Partial purification of lipopeptides by macroporous adsorption resin
The method of affinity extraction using Macroporous adsorption resin (MARs) was used to isolate bioactive agents from cell-free supernatant (Dhanarajan et al. 2015), MARs such as Amberlite XAD-16 and Diaion HP-20 resins were purchased from Sigma Aldrich with physical properties as listed in Table S1, resin-treated according to manufacturer instructions. Prior to use resin was soaked in absolute methanol and then washed with water and dried at 40 °C. The 2% resin was added in cell-free supernatant and kept at 37 °C for 3 h for the adsorption. Further, Diaion HP-20 adsorption method was optimized for the extraction of bioactive compounds, after adsorption resin was removed and filled in chromatographic column, and washed with 500 ml distilled water. The extraction of lipopeptides was carried out from resins by using increasing gradients of methanol as 20%, 40%, 60%, 80%, and finally 100% (v/v) methanol, extracted lipopeptide fractions were assayed for antibacterial activity by well diffusion assay as described earlier.
Purification of lipopeptide by chromatographic techniques
Purification of lipopeptide by silica gel chromatography
The partially purified extract was loaded on silica gel (60–120 mesh) column and eluted stepwise with a linear gradient of chloroform: methanol solvent system in a ratio (CHCl3:CH3OH) as follows 9:1, 8:2, 7:3, 6:4, 5:5, 4:6, 3:7, 2:8, 1:9 (v/v) and finally with 100% methanol (Sharma et al. 2014). Total 45 fractions of 2 ml were collected with a constant flow rate of 1 ml/min and UV absorbance of all fractions was recorded at 280 nm. Another elution program was also utilized using the increasing gradient of methanol: water from 3:7, 4:6, 5:5, 6:4, 7:3, 8:2, 9:1 v/v, and finally with absolute methanol (Korenblum et al. 2012), a total of 16 fractions of 5 ml were collected. Fractions evaporated at 40 °C, dissolved in methanol, and assayed for antimicrobial activity by paper disc (30 µl) or agar well diffusion assay (100 µl). Fractions showing antimicrobial activity pooled and analyzed by RP-HPLC.
Purification of lipopeptide by Sephadex LH-20 chromatography
Diaion HP-20 extracted lipopeptide was further purified by using Sephadex LH-20 (GE Healthcare) column (dimensions 15 × 1.9 CM), prepared by Sephadex LH-20 matrix soaked in methanol overnight (Li et al. 2020a, b). The LH-20 column was equilibrated with methanol and washed several times with the same solvent. Then HP-20 bioactive extract containing lipopeptide in methanol was loaded on the column and eluted with HPLC grade methanol at a constant flow rate of 1 ml/min. Total 28 fractions of 2 ml collected, purity of separated fractions checked by TLC with solvent system ethanol: water (7:3). Spot visualized by exposing the plate to UV and also by iodine vapour. The antimicrobial activity of all fractions was checked by the paper disc method.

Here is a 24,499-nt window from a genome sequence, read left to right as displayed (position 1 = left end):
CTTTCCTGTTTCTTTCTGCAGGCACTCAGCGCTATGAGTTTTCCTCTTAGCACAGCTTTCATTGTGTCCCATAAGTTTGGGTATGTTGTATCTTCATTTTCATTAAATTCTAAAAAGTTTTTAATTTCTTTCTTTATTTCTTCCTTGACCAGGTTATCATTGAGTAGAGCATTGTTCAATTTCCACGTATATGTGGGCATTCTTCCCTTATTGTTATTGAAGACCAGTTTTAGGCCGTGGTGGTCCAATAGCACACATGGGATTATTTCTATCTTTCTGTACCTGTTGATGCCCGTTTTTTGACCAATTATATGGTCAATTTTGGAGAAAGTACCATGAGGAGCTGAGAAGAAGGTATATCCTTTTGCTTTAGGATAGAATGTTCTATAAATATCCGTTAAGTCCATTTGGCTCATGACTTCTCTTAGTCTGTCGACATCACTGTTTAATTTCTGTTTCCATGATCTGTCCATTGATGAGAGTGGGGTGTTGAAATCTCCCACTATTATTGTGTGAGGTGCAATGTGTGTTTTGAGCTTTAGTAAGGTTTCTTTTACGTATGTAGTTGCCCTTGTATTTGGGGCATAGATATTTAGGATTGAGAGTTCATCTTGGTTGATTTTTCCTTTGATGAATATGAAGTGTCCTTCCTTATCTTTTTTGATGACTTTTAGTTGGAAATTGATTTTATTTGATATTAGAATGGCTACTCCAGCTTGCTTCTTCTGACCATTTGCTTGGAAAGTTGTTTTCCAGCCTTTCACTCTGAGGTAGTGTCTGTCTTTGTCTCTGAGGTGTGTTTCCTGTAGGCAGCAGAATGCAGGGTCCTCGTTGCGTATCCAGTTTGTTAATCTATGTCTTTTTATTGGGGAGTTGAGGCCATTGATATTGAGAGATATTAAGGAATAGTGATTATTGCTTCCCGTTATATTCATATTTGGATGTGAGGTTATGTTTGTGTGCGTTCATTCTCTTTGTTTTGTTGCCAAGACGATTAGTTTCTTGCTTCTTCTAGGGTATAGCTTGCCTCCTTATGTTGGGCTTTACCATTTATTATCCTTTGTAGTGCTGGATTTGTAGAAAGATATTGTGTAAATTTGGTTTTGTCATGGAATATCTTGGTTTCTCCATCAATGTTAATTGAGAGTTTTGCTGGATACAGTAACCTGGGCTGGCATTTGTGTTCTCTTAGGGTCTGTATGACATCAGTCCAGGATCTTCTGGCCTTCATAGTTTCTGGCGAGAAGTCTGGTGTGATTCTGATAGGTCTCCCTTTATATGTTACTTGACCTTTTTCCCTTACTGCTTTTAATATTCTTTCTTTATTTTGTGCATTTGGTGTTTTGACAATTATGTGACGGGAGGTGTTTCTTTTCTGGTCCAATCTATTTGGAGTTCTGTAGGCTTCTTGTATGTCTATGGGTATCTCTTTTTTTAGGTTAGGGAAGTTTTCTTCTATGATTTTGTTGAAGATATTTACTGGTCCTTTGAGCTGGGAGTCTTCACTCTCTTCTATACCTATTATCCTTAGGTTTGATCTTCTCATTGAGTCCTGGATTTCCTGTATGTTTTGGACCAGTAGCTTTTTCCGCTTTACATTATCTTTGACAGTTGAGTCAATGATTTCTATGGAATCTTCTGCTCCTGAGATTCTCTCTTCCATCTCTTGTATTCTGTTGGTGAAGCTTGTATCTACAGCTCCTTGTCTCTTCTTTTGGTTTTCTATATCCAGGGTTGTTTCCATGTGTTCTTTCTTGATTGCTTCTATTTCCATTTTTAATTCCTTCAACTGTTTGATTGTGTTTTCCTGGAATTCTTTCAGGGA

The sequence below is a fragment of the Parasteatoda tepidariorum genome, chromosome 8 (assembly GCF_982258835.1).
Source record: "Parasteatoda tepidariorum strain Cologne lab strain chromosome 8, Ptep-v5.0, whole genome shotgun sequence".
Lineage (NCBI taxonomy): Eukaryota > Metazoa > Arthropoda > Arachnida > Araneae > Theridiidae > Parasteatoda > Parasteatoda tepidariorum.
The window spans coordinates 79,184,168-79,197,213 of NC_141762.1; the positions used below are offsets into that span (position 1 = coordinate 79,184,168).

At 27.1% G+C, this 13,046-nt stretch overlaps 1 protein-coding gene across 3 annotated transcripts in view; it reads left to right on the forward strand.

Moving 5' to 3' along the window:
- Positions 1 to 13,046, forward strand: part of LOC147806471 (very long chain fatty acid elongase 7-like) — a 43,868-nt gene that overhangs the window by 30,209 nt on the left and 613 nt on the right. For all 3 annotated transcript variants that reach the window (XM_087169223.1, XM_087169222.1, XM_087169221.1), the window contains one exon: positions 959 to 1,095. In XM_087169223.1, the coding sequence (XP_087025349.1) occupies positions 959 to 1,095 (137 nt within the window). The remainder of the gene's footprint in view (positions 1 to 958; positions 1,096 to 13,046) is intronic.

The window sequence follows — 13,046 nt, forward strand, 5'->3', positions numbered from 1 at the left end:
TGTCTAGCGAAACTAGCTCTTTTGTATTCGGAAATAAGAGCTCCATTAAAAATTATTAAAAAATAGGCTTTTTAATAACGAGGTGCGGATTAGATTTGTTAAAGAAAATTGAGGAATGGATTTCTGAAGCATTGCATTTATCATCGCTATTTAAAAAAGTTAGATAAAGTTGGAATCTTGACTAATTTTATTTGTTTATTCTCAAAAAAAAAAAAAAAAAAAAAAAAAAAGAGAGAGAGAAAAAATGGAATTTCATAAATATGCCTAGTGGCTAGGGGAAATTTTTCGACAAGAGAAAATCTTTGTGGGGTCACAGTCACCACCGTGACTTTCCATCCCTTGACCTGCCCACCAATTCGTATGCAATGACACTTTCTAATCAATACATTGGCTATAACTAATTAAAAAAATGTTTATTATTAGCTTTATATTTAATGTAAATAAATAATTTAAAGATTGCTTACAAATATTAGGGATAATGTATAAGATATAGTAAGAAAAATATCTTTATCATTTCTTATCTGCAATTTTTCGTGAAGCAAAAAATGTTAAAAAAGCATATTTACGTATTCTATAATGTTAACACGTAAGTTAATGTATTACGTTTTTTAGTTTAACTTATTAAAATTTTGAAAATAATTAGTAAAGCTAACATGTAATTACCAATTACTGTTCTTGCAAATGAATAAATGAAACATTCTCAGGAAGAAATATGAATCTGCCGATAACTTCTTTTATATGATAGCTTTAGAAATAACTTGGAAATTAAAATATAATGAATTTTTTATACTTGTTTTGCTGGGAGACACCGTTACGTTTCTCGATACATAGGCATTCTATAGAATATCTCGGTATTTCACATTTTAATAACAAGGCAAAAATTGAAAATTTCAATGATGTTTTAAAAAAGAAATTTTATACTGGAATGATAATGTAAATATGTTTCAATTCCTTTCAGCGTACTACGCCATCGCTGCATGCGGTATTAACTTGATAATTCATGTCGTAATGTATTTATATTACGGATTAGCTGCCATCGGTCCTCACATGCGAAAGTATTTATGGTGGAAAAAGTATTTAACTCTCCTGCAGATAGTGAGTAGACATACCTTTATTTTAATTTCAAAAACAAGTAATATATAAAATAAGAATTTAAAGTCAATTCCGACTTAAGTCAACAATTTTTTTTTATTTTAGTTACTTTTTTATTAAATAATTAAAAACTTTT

Purification of lipopeptide by Diaion HP-20 chromatography using dual gradient technique:
In order to separate either of the lipopeptides families produced by B. velezensis SK such as iturin, fengycin, and surfactin, a dual gradient of pH and solvent was used in this study as described by Dhanarajan et al. (2015) with slight modifications (Table S2). A glass column (2.0 × 50 cm) was packed with pre-activated Diaion HP-20 resin (15 g). Then partially purified lipopeptide (5 gm) dissolved in 5 ml distilled water was loaded on the top of the column, the column was washed with 250 ml water and eluted stepwise by a dual gradient of pH and solvent acetone with 1 ml/min flow rate (Table S2). Collected fractions were neutralized, evaporated, and dissolved in methanol and analyzed by using TLC and oil displacement test as described previously. Antimicrobial activity of all fractions was performed by agar well diffusion assay, further active fractions were analyzed by RP-HPLC, FTIR, and LC–ESI–MS.
Reverse-phase high-performance liquid chromatography (RP-HPLC) analysis of lipopeptides
Purification and analysis of lipopeptide homologues were carried out by using a reverse-phase high-performance liquid chromatography (RP-HPLC) system (JASCO) equipped with a quaternary pump, autosampler, and UV detector. A semi-preparative scale Hiber C18 column (250 × 4.6 mm, 5 μm) was used for lipopeptide purification as described earlier with modification (Chen et al. 2010; Sarwar et al. 2018). RP-HPLC was run in isocratic mode, 20 µl Diaion HP-20 extracted sample of lipopeptide injected into column, purification of lipopeptide attempted by using mobile phase methanol/water/trifluoroacetic in a ratio of 80:20:0.1 (v/v). The flow rate was maintained at 1 ml/ml, lipopeptide peak was detected by UV detector at 210 nm at semi-preparative scale. The peaks correspond to standard surfactin (Sigma 98% purity) collected, pooled, and re-injected for purity, concentrated by evaporation at 40 °C, and used for further analysis.